A criminal information was filed against the defendant in the District Court in words and figures as follows.:
“Bertrand B. Prince, District Attorney for the County of Santa Fe, New Mexico, accuses the defendant, Thomas Roessler, alias Tom Russell, alias Rocky Roessler, of the crime of contributing to the delinquency of a female under the age of 18 years, contrary to -New Mexico Session Laws of 1943, Ch. 36, Sec. 1, and states that said criminal act occurred on or about the 9th day of April, 1952. the day ©4- , — 19—, in the County of Santa Fe State of New Mexico.
“/s/ Bertrand B. Prince.”
*104Upon arraignment the State of New Mexico áppeared by Bertrand B. Prince, District 'Attorney, and the defendant appeared in person and by his attorney' Harry' L. Bigbee, and the transcript discloses the following proceedings' were then had:
“Mr. Bigbee: At this time we will waive the reading of the information, and on behalf of the defendant, enter a plea of guilty.
■ “Court: Thomas Roessler, you have heard this statement of your attorney. Do you agree to waive the reading of the information in this instance?
“Mr. Roessler: Yes, sir.
“Court: You understand the charge, contributing to juvenile delinquency?
. “Mr. Roessler: Yes, sir.
“Court: And you agree to waive it and enter a plea of guilty?
“Mr. Roessler: Yes.
“Court: What are the circumstances?
“Mr: Prince: On the 9th day of April, 1952, the defendant, in company with his wife, went to Albuquerque, New Mexico, with a minor of the age of 16 years, by the name of XXXXXX, and there married XXXXXX. They returned to Santa Fe, and then the defendant left with XXXXXX for Texas, where they stayed a day and a night, and then they .were returned to Santa Fe, New Mexico. (Victim named in transcript omitted.)'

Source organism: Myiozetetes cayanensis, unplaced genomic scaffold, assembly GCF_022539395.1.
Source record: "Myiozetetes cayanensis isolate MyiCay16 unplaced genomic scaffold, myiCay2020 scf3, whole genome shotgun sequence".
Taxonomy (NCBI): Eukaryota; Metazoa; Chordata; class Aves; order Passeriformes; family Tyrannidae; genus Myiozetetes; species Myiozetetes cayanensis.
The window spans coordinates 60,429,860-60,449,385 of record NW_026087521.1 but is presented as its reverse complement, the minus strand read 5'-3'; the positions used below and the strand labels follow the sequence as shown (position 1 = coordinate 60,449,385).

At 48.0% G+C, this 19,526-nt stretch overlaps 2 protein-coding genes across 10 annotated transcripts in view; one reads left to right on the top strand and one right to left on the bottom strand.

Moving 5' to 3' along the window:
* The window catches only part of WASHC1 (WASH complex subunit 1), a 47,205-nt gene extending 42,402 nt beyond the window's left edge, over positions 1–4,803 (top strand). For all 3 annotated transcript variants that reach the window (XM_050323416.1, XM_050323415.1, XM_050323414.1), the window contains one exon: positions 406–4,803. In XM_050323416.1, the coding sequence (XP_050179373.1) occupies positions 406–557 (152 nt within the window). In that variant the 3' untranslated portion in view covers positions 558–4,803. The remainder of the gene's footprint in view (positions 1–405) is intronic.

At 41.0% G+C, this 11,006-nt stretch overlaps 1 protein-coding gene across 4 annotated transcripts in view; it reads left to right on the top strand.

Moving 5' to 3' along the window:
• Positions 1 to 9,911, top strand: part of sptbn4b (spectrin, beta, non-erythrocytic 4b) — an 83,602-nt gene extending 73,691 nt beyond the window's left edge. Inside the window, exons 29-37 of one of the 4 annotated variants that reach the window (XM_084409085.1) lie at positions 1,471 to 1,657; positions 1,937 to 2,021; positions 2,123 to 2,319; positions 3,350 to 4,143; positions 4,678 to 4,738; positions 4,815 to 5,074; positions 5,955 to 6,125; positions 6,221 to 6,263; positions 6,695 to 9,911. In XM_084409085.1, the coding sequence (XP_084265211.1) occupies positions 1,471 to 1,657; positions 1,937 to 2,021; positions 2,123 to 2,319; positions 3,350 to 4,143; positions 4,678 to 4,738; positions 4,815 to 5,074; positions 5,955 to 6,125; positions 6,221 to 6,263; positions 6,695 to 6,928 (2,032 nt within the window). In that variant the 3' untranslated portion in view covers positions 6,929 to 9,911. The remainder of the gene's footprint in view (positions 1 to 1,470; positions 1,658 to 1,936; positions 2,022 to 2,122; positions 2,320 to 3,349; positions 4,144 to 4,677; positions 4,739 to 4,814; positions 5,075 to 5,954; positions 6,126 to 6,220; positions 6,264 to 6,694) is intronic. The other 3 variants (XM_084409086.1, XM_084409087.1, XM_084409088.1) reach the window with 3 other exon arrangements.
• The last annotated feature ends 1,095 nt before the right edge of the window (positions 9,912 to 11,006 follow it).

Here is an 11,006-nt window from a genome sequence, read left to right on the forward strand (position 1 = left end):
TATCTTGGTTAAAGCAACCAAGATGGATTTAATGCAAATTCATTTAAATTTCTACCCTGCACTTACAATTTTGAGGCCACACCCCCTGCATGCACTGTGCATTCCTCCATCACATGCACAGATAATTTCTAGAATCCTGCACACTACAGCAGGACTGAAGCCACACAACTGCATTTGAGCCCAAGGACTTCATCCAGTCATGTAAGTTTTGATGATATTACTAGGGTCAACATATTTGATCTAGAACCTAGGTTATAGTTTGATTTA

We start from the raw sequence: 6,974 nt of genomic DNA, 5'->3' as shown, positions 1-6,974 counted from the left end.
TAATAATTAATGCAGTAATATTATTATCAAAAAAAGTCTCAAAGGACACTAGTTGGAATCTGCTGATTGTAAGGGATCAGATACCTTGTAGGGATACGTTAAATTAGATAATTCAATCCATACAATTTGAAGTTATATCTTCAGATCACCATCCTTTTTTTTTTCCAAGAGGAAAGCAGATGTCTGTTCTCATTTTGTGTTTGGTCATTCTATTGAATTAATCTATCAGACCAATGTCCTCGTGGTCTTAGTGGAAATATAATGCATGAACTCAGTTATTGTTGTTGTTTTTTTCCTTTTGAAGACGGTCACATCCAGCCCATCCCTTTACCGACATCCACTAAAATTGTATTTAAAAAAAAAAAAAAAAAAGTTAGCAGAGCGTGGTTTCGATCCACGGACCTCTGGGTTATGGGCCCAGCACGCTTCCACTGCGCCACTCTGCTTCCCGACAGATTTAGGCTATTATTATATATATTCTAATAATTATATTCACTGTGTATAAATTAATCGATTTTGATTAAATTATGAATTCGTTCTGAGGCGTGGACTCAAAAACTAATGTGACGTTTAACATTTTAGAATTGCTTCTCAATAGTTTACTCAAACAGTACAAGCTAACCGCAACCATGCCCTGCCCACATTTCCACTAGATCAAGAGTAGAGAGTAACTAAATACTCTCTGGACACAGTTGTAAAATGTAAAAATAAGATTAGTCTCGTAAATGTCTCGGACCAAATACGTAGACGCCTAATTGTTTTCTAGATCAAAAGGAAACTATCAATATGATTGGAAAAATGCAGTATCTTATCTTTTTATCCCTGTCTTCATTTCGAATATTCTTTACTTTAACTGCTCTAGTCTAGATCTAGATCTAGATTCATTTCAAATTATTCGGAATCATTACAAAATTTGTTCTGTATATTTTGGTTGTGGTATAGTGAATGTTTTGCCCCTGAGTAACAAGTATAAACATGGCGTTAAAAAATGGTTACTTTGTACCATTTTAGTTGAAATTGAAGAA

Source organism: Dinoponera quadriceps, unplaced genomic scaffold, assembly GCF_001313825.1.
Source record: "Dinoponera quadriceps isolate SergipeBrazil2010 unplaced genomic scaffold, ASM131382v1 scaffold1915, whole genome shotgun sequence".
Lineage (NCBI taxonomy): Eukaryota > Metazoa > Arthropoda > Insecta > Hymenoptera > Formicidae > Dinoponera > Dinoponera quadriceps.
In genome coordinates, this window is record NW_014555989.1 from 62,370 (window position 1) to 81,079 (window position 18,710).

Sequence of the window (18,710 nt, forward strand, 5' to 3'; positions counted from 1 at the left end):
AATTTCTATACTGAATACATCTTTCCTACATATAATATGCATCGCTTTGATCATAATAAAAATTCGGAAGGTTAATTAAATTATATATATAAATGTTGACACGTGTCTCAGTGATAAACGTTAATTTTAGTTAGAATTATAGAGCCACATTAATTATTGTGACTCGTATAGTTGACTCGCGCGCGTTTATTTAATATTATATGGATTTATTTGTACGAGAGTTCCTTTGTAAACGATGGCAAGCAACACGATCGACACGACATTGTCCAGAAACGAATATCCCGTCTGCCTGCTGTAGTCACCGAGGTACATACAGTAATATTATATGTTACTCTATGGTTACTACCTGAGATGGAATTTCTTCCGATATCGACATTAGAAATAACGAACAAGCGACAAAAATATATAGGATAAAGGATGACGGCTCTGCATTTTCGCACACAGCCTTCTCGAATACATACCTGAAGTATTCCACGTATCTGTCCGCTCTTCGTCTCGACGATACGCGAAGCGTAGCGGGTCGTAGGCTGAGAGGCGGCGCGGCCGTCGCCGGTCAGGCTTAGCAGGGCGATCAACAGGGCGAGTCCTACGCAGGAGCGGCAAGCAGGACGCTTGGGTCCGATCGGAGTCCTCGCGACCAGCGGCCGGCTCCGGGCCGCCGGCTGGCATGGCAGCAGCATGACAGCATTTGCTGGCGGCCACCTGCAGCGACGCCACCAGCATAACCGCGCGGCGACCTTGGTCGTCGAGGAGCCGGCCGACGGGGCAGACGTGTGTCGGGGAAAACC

' “Court: What offense occurred here in Santa Fe?
“Mr. Prince: The offense here, if it pleases the Court, was the taking of this 16 year old girl out of the county. What occurred subsequently indicates the intention of the defendant to perpetrate this particular act. In other words, the contributing here is the fact that this girl was talked to about marriage, and under the circumstances, defendant already being married -and talking to the girl, (here appears name of victim), pertaining to marrying, under the circumstances, would be the contributing to her delinquency.
“Court: Do you have anything to say, Roessler, before the Court passes sentence on you, either you or your attorney ?”
Thereupon defendant’s counsel made a statement to the Court including the following statements:
“Mr. Bigbee: * * * Mr. Roessler informs me that he can give no adequate explanation for his acts. He says that he is unable to remember many of the things that happened, * * * I rather tend to believe that he is a psychiatric case, in connection with *105his apparent loss of memory or the things that he did. However, I will say that I had the man examined shortly by Dr. Hamilton, who, as the Court knows, is not a psychiatrist, but he does have considerable experience, and he expressed the opinion, on a short examination, that the man was sane, which is why I have — that so far as he could tell from his examination, that • he couldn’t testify the man would be criminally insane to the extent that that would be a defense. However, I do feel that that is the only possible explanation, is all I can tell the Court, * *